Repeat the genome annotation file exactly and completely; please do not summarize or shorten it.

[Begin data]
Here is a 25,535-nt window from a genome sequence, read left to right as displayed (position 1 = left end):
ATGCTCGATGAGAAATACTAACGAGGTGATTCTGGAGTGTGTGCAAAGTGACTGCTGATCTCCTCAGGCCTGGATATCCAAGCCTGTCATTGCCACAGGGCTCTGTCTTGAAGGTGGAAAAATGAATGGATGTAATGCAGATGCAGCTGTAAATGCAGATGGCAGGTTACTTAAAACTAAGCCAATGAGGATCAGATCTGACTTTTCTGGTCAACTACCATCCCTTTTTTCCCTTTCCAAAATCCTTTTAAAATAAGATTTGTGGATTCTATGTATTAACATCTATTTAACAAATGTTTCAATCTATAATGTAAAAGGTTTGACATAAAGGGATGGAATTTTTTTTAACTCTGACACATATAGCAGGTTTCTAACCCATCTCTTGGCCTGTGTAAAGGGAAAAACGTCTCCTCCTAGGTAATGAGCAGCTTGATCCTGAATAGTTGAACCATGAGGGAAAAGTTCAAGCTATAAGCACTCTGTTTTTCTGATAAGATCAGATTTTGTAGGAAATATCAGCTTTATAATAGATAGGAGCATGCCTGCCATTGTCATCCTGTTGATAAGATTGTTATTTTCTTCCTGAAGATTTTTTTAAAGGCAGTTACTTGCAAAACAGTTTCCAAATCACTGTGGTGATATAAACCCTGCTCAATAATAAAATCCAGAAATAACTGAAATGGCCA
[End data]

Here is a 25,535-nt window from a genome sequence, read left to right as displayed (position 1 = left end):
ATGCTCGATGAGAAATACTAACGAGGTGATTCTGGAGTGTGTGCAAAGTGACTGCTGATCTCCTCAGGCCTGGATATCCAAGCCTGTCATTGCCACAGGGCTCTGTCTTGAAGGTGGAAAAATGAATGGATGTAATGCAGATGCAGCTGTAAATGCAGATGGCAGGTTACTTAAAACTAAGCCAATGAGGATCAGATCTGACTTTTCTGGTCAACTACCATCCCTTTTTTCCCTTTCCAAAATCCTTTTAAAATAAGATTTGTGGATTCTATGTATTAACATCTATTTAACAAATGTTTCAATCTATAATGTAAAAGGTTTGACATAAAGGGATGGAATTTTTTTTAACTCTGACACATATAGCAGGTTTCTAACCCATCTCTTGGCCTGTGTAAAGGGAAAAACGTCTCCTCCTAGGTAATGAGCAGCTTGATCCTGAATAGTTGAACCATGAGGGAAAAGTTCAAGCTATAAGCACTCTGTTTTTCTGATAAGATCAGATTTTGTAGGAAATATCAGCTTTATAATAGATAGGAGCATGCCTGCCATTGTCATCCTGTTGATAAGATTGTTATTTTCTTCCTGAAGATTTTTTTAAAGGCAGTTACTTGCAAAACAGTTTCCAAATCACTGTGGTGATATAAACCCTGCTCAATAATAAAATCCAGAAATAACTGAAATGGCCA